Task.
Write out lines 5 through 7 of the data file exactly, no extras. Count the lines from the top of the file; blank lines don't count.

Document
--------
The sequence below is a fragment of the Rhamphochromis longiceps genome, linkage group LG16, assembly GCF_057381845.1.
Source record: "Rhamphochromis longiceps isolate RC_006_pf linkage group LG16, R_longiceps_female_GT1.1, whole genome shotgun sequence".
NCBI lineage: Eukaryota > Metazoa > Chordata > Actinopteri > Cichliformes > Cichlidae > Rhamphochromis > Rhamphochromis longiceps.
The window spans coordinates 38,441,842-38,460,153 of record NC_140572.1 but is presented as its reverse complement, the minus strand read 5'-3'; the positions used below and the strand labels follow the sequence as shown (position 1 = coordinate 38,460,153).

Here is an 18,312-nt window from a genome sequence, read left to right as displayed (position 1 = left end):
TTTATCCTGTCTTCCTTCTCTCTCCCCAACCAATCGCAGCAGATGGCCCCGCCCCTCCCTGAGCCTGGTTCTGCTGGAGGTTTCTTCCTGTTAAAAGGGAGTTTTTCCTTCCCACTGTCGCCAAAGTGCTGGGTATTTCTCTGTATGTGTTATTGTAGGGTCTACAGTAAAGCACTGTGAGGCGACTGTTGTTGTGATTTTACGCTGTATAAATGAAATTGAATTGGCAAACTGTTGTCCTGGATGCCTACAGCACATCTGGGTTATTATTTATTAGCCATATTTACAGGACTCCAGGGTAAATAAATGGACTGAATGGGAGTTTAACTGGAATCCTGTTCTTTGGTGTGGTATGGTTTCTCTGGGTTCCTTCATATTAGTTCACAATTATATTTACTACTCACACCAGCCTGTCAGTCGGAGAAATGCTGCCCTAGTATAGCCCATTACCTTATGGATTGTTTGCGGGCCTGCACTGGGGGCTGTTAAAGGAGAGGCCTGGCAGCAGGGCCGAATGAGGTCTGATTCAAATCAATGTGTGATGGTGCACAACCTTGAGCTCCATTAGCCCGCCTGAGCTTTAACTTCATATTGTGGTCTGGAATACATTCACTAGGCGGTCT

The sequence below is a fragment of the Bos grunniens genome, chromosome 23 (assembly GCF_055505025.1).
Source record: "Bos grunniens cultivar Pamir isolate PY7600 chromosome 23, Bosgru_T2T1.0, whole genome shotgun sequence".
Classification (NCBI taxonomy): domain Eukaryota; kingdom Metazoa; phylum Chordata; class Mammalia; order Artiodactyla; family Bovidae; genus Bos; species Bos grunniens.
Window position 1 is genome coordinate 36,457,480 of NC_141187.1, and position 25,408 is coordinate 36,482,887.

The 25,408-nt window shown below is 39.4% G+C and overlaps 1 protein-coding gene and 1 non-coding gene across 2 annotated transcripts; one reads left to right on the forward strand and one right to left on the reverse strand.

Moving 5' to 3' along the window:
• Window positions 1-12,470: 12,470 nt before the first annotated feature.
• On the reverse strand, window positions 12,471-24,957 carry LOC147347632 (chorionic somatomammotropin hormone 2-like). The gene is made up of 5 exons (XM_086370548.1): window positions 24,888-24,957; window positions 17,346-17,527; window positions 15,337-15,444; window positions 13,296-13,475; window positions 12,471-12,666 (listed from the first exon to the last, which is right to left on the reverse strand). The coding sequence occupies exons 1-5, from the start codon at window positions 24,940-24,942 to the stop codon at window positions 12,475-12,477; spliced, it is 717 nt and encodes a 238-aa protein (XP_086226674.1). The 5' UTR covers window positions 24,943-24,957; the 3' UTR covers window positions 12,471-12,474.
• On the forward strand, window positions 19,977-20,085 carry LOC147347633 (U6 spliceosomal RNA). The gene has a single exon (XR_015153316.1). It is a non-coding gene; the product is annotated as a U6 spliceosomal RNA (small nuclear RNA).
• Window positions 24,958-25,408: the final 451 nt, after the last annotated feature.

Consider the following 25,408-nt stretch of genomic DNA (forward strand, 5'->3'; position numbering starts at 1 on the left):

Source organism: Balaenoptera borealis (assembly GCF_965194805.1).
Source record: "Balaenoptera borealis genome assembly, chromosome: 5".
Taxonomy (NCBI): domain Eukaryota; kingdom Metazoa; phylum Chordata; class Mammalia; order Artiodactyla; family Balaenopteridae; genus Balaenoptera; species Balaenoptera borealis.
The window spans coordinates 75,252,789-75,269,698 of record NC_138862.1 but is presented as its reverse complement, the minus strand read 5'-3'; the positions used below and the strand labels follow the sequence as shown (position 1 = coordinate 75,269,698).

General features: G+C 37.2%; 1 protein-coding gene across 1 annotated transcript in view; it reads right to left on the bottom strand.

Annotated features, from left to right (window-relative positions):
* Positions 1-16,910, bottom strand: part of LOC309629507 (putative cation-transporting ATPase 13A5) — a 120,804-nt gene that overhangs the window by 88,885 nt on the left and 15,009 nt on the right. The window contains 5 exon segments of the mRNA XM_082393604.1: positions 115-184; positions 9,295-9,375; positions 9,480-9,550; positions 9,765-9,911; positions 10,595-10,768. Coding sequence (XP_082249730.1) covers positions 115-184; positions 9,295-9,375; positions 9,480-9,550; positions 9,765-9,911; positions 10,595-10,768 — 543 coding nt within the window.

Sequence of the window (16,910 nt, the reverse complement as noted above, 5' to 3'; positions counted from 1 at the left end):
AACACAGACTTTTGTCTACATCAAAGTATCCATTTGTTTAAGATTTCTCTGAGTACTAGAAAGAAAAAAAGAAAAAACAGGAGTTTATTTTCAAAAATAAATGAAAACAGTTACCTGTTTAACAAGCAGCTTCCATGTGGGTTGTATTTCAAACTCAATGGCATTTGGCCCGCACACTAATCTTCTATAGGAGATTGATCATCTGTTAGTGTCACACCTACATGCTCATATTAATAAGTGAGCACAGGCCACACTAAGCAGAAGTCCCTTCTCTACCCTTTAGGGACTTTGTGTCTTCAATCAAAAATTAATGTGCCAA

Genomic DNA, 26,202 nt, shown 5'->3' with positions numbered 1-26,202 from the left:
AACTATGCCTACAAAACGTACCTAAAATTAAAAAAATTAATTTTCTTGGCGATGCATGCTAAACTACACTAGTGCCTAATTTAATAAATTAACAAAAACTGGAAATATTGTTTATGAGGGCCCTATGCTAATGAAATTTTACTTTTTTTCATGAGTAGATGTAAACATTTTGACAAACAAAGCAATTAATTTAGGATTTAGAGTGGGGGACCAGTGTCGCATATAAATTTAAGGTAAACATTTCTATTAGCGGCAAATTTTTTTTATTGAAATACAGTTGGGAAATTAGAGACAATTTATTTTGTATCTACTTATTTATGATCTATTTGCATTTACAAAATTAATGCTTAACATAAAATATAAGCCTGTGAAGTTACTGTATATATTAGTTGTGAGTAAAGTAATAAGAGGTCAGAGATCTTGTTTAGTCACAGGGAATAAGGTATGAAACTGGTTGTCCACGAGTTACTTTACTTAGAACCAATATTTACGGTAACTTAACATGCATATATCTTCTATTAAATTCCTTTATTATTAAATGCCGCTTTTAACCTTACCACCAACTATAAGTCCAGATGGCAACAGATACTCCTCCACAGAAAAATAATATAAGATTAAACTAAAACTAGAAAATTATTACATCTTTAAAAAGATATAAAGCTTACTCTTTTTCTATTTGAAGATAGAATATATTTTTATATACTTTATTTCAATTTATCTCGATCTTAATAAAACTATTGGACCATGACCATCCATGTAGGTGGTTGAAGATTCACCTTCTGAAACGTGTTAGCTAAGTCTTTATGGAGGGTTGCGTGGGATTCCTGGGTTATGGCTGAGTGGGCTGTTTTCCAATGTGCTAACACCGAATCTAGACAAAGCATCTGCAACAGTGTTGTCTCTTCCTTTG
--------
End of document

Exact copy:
Here is an 18,312-nt window from a genome sequence, read left to right as displayed (position 1 = left end):
TTTATCCTGTCTTCCTTCTCTCTCCCCAACCAATCGCAGCAGATGGCCCCGCCCCTCCCTGAGCCTGGTTCTGCTGGAGGTTTCTTCCTGTTAAAAGGGAGTTTTTCCTTCCCACTGTCGCCAAAGTGCTGGGTATTTCTCTGTATGTGTTATTGTAGGGTCTACAGTAAAGCACTGTGAGGCGACTGTTGTTGTGATTTTACGCTGTATAAATGAAATTGAATTGGCAAACTGTTGTCCTGGATGCCTACAGCACATCTGGGTTATTATTTATTAGCCATATTTACAGGACTCCAGGGTAAATAAATGGACTGAATGGGAGTTTAACTGGAATCCTGTTCTTTGGTGTGGTATGGTTTCTCTGGGTTCCTTCATATTAGTTCACAATTATATTTACTACTCACACCAGCCTGTCAGTCGGAGAAATGCTGCCCTAGTATAGCCCATTACCTTATGGATTGTTTGCGGGCCTGCACTGGGGGCTGTTAAAGGAGAGGCCTGGCAGCAGGGCCGAATGAGGTCTGATTCAAATCAATGTGTGATGGTGCACAACCTTGAGCTCCATTAGCCCGCCTGAGCTTTAACTTCATATTGTGGTCTGGAATACATTCACTAGGCGGTCT

The sequence below is a fragment of the Bos grunniens genome, chromosome 23 (assembly GCF_055505025.1).